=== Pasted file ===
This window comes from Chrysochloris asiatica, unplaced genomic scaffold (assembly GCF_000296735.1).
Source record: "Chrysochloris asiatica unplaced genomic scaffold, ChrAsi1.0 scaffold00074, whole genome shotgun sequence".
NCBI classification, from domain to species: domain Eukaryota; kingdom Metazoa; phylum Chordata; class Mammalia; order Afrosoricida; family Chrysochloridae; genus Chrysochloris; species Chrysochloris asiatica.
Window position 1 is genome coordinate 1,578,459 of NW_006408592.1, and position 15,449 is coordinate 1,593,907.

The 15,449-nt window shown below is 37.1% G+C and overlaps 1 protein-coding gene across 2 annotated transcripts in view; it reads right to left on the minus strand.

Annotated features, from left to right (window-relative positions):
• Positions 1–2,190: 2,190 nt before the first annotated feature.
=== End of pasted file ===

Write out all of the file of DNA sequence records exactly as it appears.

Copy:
This window comes from Chrysochloris asiatica, unplaced genomic scaffold (assembly GCF_000296735.1).
Source record: "Chrysochloris asiatica unplaced genomic scaffold, ChrAsi1.0 scaffold00074, whole genome shotgun sequence".
NCBI classification, from domain to species: domain Eukaryota; kingdom Metazoa; phylum Chordata; class Mammalia; order Afrosoricida; family Chrysochloridae; genus Chrysochloris; species Chrysochloris asiatica.
Window position 1 is genome coordinate 1,578,459 of NW_006408592.1, and position 15,449 is coordinate 1,593,907.

The 15,449-nt window shown below is 37.1% G+C and overlaps 1 protein-coding gene across 2 annotated transcripts in view; it reads right to left on the minus strand.

Annotated features, from left to right (window-relative positions):
• Positions 1–2,190: 2,190 nt before the first annotated feature.